Researchers at the University of Maryland recently announced a potential breakthrough in “neuropathic” pain — pain that results from malfunctioning or damaged nerves. Neuropathic pain afflicts 100 million Americans and costs the nation over half a trillion dollars every year.
Though the condition isn’t caused by physical trauma, it can create a phantom sensation ranging from mild discomfort to debilitating agony. The Maryland researchers developed a new technique that uses ultrasound waves to neutralize pain.
That research team has a distinctive feature: It’s composed of physician-scientists. These specialized healthcare providers treat patients while conducting research to develop new medicines and procedures.
Unfortunately, the physician-scientist is an endangered species. Our country is suffering a severe and growing shortage. If we don’t reverse this trend, patients could lose out on life-saving treatments.
Physician-scientists’ formal training includes both a medical degree and a Ph.D. in the biological and/or physical sciences. Unlike typical researchers, physician-scientists have an intimate perspective of the patient experience. They bring those insights into the laboratory, where they guide research and the discovery process.
Shortly after the University of Maryland team announced its breakthrough, a physician-scientist at Cedars-Sinai Medical Center in Los Angeles discovered a blood protein linked to a common type of heart failure. Other research teams failed to find such a clear biomarker. This finding will likely be used to create a simple blood test to determine patients’ risk of developing a catastrophic heart condition.
And In June, a group of physician-scientists at Oregon Health & Science University published research on a compound that could stop cancer cells from spreading throughout the body.
Such monumental discoveries are the specialty of the physician-scientist and the benefit of blending practical medicine with academic research.
Physician-scientists also help patients make informed decisions. They’re well-equipped to see through pharmaceutical and medical device marketing that saturates the health care industry.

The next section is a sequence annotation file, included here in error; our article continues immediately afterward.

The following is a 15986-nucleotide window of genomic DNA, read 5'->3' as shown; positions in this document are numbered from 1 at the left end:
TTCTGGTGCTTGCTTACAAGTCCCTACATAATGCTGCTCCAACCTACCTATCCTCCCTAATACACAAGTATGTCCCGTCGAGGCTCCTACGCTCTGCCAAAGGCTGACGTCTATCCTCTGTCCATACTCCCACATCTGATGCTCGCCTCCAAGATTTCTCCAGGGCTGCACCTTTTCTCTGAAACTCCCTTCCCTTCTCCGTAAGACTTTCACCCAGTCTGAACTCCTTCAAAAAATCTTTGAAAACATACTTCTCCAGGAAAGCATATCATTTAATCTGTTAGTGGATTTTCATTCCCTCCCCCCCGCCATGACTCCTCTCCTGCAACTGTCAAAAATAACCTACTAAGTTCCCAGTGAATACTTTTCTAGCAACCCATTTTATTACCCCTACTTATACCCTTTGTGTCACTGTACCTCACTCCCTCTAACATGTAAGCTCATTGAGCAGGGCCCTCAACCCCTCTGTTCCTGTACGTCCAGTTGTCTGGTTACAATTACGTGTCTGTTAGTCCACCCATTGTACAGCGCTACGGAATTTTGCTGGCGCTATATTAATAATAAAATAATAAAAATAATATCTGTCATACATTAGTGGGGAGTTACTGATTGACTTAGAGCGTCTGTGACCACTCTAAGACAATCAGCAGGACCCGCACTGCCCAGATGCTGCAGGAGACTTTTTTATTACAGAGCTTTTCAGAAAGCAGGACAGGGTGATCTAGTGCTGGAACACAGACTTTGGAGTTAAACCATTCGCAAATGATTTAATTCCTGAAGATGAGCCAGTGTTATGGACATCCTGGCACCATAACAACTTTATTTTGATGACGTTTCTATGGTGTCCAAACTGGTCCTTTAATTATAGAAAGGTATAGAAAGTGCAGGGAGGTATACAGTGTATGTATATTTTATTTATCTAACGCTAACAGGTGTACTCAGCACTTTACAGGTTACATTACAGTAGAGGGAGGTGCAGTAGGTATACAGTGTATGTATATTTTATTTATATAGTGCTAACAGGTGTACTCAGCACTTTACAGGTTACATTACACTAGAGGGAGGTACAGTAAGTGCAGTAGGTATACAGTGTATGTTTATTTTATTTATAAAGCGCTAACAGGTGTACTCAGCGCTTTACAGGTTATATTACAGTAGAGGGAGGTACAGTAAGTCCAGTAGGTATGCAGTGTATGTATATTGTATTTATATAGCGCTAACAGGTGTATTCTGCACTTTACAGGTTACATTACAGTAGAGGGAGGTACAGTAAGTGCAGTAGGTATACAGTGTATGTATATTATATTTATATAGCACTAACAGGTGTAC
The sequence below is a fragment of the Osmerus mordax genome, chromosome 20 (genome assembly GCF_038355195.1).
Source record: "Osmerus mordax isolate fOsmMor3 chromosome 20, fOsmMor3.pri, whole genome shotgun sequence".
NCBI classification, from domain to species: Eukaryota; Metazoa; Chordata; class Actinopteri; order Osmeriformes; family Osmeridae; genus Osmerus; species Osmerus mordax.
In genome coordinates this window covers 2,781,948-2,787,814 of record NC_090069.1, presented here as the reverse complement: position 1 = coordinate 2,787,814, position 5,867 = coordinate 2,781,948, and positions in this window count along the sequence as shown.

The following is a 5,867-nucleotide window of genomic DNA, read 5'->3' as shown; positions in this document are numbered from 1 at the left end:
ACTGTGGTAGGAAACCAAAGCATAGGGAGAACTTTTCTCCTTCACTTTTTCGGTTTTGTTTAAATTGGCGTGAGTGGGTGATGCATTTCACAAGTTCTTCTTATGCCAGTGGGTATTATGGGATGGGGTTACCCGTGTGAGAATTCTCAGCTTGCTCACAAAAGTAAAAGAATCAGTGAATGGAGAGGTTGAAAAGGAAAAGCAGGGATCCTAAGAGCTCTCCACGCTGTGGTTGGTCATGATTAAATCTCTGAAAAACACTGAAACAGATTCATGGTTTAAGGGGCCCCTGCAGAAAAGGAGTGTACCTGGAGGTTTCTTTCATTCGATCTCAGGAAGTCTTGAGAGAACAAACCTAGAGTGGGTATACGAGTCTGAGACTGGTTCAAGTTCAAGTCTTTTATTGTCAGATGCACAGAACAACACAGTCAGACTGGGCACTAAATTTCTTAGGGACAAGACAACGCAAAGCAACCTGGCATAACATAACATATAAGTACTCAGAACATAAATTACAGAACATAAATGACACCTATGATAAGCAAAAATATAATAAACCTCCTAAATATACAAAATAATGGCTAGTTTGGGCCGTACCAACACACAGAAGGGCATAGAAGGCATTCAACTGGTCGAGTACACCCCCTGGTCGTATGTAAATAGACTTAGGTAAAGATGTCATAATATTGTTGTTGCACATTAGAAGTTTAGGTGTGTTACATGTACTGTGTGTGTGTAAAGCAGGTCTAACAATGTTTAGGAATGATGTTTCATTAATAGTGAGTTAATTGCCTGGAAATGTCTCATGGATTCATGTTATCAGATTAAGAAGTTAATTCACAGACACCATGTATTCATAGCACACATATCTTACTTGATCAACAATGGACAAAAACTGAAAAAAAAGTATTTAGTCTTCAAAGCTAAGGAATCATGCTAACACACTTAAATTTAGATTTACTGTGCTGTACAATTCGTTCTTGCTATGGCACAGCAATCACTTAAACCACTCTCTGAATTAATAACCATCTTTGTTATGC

Consider the story of Dr. Jalees Rehman, a physician-scientist at the University of Illinois. Dr. Rehman recalled a patient asking him about a heart procedure offered by a private clinic in Thailand. Thai doctors would treat the patient’s advanced heart disease with a bone marrow injection. The stem cells in the marrow would, supposedly, heal damaged valves, chambers, and nerves.
Dr. Rehman knew the procedure was bogus: Bone marrow contains few stems cells and the injection process presented enormous health risks. He successfully deterred the patient from undergoing the procedure.
It’s increasingly difficult for patients to receive informed advice. Between 2003 and 2012, the population of physician-scientists shrunk by nearly 6 percent. Today, physician-scientists represent just one out of every 100 doctors.
It’s imperative to grow a new crop of physician-scientists. If we don’t, medical innovation could stagnate.
More federal funding for young physician-scientists would help tremendously. Currently, most funding goes to physician-scientists who are already well established in their respective fields. From 2012 to 2017, nearly six in 10 NIH pediatric research grants went to senior-level physician-scientists. When young physician-scientists can’t secure grants, they often decide to abandon their research and practice medicine full-time.
Institutions of higher education also have a role to play. Schools that only offer traditional medical degrees could create physician-scientist programs to attract young people to the profession. My school — the New York Institute of Technology College of Osteopathic Medicine — recently launched a seven-year D.O./Ph.D. program.
Physician-scientists bridge the gap between scientific theory and practical medicine. We need to boost their ranks.
Kurt Amsler, Ph.D., is a professor of biomedical sciences at New York Institute of Technology College of Osteopathic Medicine.